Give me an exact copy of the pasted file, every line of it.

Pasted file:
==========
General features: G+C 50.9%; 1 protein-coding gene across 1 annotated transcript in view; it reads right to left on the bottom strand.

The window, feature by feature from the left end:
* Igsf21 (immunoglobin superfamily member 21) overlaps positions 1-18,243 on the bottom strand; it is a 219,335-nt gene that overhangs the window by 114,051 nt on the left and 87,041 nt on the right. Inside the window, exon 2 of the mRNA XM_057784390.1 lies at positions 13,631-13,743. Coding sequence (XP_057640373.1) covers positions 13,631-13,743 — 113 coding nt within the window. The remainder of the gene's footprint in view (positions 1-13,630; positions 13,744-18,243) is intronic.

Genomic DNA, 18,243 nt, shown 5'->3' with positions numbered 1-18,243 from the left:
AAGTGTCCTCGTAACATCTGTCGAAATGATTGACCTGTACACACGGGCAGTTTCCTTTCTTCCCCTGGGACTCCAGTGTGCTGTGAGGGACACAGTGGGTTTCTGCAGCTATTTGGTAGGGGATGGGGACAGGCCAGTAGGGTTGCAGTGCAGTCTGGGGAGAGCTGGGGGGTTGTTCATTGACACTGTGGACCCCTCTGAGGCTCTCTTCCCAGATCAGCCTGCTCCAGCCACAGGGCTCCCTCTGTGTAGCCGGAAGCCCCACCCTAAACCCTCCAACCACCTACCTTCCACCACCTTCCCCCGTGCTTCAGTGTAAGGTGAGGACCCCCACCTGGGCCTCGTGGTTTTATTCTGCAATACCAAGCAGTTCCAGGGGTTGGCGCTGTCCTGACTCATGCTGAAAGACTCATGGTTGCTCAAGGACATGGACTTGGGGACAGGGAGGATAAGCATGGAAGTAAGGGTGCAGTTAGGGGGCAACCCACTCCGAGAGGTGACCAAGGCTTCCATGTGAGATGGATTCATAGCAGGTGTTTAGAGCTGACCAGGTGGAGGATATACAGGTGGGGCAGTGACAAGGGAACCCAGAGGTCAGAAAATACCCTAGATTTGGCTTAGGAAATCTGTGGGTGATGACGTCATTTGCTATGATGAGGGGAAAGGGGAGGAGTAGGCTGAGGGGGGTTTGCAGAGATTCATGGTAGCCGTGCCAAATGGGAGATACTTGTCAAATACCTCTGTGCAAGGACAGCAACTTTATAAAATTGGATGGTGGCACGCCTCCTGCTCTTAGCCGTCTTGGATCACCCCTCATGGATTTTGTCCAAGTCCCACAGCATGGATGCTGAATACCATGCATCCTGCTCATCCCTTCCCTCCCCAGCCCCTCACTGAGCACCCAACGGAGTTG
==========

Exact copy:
General features: G+C 50.9%; 1 protein-coding gene across 1 annotated transcript in view; it reads right to left on the bottom strand.

The window, feature by feature from the left end:
* Igsf21 (immunoglobin superfamily member 21) overlaps positions 1-18,243 on the bottom strand; it is a 219,335-nt gene that overhangs the window by 114,051 nt on the left and 87,041 nt on the right. Inside the window, exon 2 of the mRNA XM_057784390.1 lies at positions 13,631-13,743. Coding sequence (XP_057640373.1) covers positions 13,631-13,743 — 113 coding nt within the window. The remainder of the gene's footprint in view (positions 1-13,630; positions 13,744-18,243) is intronic.

Genomic DNA, 18,243 nt, shown 5'->3' with positions numbered 1-18,243 from the left:
AAGTGTCCTCGTAACATCTGTCGAAATGATTGACCTGTACACACGGGCAGTTTCCTTTCTTCCCCTGGGACTCCAGTGTGCTGTGAGGGACACAGTGGGTTTCTGCAGCTATTTGGTAGGGGATGGGGACAGGCCAGTAGGGTTGCAGTGCAGTCTGGGGAGAGCTGGGGGGTTGTTCATTGACACTGTGGACCCCTCTGAGGCTCTCTTCCCAGATCAGCCTGCTCCAGCCACAGGGCTCCCTCTGTGTAGCCGGAAGCCCCACCCTAAACCCTCCAACCACCTACCTTCCACCACCTTCCCCCGTGCTTCAGTGTAAGGTGAGGACCCCCACCTGGGCCTCGTGGTTTTATTCTGCAATACCAAGCAGTTCCAGGGGTTGGCGCTGTCCTGACTCATGCTGAAAGACTCATGGTTGCTCAAGGACATGGACTTGGGGACAGGGAGGATAAGCATGGAAGTAAGGGTGCAGTTAGGGGGCAACCCACTCCGAGAGGTGACCAAGGCTTCCATGTGAGATGGATTCATAGCAGGTGTTTAGAGCTGACCAGGTGGAGGATATACAGGTGGGGCAGTGACAAGGGAACCCAGAGGTCAGAAAATACCCTAGATTTGGCTTAGGAAATCTGTGGGTGATGACGTCATTTGCTATGATGAGGGGAAAGGGGAGGAGTAGGCTGAGGGGGGTTTGCAGAGATTCATGGTAGCCGTGCCAAATGGGAGATACTTGTCAAATACCTCTGTGCAAGGACAGCAACTTTATAAAATTGGATGGTGGCACGCCTCCTGCTCTTAGCCGTCTTGGATCACCCCTCATGGATTTTGTCCAAGTCCCACAGCATGGATGCTGAATACCATGCATCCTGCTCATCCCTTCCCTCCCCAGCCCCTCACTGAGCACCCAACGGAGTTG